It’s not easy being left-handed in Indonesia and we lefties learn it the hard way.
When I just started school, my teachers were not happy that I was using my left hand to write. They expressed their concerns to my parents, who told them that I had been using my left hand since I held my first crayons. Yes, they had tried to teach me to use my right hand, but they found out that my left hand was more dominant. Once I was even taken to a doctor to fix this “problem”, but the doctor told my parents not to force me to change my dominant hand, and to accept my left-handedness.
I am thankful that my parents are not ashamed that I’m a lefty, and that they accept me as I am. Because some parents never do.
In Indonesia, traditional and religious beliefs influence the perception and treatment of left-handed people. “Using the left hand is impolite” is one of the most common sayings that reinforce this discrimination against left-handed people. The left hand gets a bad rep as the bad hand, the one you use to wipe yourself after using the bathroom.
When I was a little, a neighbor would always ask me where my good hand was before giving me a gift. Of course he was talking about the right hand. Even to this day, at primary school a pupil may not be allowed to enter class if he refuses to use his right hand. Parents upset about or shamed by the discrimination may then force their kids to change their dominant hands. All of these can have a deleterious impact on a child mental and psychological development, affecting their confidence and their performance at school.
If society wants to find a scapegoat for the lefties, they should blame it on genetics. If you are a leftie, chances are someone in your family tree is also one. In my family, I know only of two lefties: my uncle and I. But while my uncle uses his left hand only for writing, I use my left hand for almost all activities. My parents have taught me from young, however, that I must use my right hand when interacting with others. I have learned from very young to always use my right hand when shaking people’s hands, and when handing and accepting objects from others.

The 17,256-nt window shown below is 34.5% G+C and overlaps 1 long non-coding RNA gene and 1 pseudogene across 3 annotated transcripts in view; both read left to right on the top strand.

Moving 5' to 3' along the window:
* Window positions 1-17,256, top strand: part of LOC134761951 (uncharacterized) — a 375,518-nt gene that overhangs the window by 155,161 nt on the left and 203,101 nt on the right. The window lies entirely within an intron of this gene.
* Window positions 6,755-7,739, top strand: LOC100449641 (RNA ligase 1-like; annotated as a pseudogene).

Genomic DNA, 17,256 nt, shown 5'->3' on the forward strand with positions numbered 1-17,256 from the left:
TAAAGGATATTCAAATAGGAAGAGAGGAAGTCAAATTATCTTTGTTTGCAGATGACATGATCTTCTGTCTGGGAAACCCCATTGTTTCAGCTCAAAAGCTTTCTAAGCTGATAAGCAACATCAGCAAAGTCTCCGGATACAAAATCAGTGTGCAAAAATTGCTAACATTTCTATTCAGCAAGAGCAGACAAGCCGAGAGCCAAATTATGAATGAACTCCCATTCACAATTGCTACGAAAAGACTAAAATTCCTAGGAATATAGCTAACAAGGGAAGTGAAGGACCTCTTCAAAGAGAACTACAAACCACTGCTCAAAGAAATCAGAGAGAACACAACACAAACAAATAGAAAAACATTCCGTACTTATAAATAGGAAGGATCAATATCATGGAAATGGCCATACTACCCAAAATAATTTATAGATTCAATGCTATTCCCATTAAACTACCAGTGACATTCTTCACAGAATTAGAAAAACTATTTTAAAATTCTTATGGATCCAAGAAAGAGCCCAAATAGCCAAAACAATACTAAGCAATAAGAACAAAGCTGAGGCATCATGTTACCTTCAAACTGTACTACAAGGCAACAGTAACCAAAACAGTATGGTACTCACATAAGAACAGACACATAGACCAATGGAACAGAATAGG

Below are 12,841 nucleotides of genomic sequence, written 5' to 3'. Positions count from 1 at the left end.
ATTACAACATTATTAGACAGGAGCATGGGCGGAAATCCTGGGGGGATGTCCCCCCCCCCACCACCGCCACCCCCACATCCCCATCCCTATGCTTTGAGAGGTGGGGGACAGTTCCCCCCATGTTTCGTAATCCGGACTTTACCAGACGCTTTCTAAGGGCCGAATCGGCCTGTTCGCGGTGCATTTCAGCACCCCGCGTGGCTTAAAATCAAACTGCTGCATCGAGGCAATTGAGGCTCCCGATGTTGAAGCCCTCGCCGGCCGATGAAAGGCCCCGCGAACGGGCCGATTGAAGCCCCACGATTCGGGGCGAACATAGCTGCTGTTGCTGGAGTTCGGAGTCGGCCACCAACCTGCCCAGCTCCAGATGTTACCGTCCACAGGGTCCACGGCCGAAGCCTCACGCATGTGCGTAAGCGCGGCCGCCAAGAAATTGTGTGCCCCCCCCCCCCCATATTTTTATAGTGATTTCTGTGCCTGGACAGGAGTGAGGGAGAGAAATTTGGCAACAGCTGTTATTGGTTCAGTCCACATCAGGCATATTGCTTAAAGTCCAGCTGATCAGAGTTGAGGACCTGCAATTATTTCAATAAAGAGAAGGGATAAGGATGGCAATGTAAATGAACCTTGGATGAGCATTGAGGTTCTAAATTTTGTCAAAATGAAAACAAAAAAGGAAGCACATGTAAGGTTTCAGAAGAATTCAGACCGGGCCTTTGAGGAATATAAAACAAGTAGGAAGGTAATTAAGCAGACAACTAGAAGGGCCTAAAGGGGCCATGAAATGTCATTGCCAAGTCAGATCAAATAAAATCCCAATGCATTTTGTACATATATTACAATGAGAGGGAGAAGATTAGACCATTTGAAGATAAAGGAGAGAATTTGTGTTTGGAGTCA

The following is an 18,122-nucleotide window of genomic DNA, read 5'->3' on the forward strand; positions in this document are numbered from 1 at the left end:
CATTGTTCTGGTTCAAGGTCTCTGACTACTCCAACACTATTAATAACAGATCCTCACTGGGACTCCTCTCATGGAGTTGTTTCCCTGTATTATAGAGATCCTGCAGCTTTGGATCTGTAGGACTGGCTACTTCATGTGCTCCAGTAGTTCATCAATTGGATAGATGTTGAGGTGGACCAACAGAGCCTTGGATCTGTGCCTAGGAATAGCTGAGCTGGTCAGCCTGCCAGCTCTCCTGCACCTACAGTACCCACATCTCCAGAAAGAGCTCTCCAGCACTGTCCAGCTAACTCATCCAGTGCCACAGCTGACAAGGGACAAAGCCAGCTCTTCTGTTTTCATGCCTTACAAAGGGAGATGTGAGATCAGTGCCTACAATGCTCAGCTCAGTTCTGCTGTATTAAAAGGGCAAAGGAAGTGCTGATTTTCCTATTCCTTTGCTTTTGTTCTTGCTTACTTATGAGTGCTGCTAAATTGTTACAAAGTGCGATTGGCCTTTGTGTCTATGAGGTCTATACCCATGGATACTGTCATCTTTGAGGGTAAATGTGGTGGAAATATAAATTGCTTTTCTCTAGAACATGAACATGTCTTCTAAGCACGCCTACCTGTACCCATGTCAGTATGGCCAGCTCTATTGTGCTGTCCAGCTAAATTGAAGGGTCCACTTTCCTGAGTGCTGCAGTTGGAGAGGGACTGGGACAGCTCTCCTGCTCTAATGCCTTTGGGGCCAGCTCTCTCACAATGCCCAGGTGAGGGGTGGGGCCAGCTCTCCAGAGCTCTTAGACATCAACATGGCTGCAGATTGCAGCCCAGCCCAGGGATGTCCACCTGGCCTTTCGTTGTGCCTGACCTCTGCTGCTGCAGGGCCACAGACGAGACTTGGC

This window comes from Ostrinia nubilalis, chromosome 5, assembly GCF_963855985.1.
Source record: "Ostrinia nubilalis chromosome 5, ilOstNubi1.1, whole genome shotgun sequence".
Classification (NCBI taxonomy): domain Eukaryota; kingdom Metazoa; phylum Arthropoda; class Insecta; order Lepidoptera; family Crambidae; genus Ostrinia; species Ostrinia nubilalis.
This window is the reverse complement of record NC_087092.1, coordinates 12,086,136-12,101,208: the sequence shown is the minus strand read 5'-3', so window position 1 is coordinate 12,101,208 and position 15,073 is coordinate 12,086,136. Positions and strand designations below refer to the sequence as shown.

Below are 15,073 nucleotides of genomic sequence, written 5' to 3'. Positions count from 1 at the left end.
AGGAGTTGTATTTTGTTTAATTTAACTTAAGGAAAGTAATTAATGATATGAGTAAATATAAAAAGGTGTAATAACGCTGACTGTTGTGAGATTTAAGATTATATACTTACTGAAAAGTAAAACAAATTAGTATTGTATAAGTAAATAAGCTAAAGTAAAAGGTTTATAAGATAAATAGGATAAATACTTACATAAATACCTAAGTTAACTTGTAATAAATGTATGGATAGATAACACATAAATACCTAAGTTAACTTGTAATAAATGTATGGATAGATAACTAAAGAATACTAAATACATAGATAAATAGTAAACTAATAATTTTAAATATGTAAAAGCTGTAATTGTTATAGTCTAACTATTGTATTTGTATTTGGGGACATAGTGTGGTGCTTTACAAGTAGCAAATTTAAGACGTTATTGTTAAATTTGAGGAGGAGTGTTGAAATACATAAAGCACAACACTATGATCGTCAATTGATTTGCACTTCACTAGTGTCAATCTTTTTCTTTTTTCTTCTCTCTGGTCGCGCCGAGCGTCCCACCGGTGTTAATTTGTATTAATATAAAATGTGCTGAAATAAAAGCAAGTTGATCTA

Studies show that only 10 percent of the world’s population is left-handed, which explains why they are considered anomalies. But many of this 10 percent are famous people. Some names include US President Barrack Obama, legendary musicians Paul McCartney and Jimmy Hendrix, actress Sarah Jessica Parker, famous South Korean actor Kim Soo Hyun, and pop star Justin Bieber.
Perhaps these famous lefties somewhat improve Indonesians’ perception of left-handed people. Some people even think that left-handed people are cooler – or smarter – than right-handed people, because they’re different (and there are studies showing that left-handed people’s brains are structured differently in a way that increases their range of abilities).
For the most part, however, being left-handed is still frowned on in Indonesia. Parents still force their lefty children to change their dominant hand. Someone I know told me that one of his most painful experiences was when he was asked to write on the whiteboard in front of his class. As he began to write with his left hand, his classmates yelled at him to use his right hand, so he did, resulting in unreadable writing.
Even to this day, I still get “harassed” for being a lefty. At a family dinner, a relative scolded me for being rude because I used my left hand to eat. In fact, this is one of the most common reactions we lefties get. But topping the list of the most irritating question asked to a lefty is: “Which hand do you use to clean up yourself after using the bathroom?”
Some left-handed people told me they would rather not answer that question. I prefer to reply to them, saying that I use my right hand to clean up myself. Because, obviously, left-handed people use their right hand for cleaning in the bathroom, since they eat with right hand. But people’s reactions when I told them this were usually one of disgust, which offend me even more.
Indonesians need to accept and treat lefties more kindly. Parents must educate themselves on raising left-handed children, instead of forcing them to change their dominant hand. Being left-handed is not a shame.
To my fellow lefties who are tired of being harassed or discriminated against, remember what Taylor Swift said: “If you are lucky enough to be different, don’t ever change!”
Tobias Kawatu is left-handed man who is passionate about communication and literature. He spends a lot of time writing and watching movies. Sometimes he travels to find new experiences.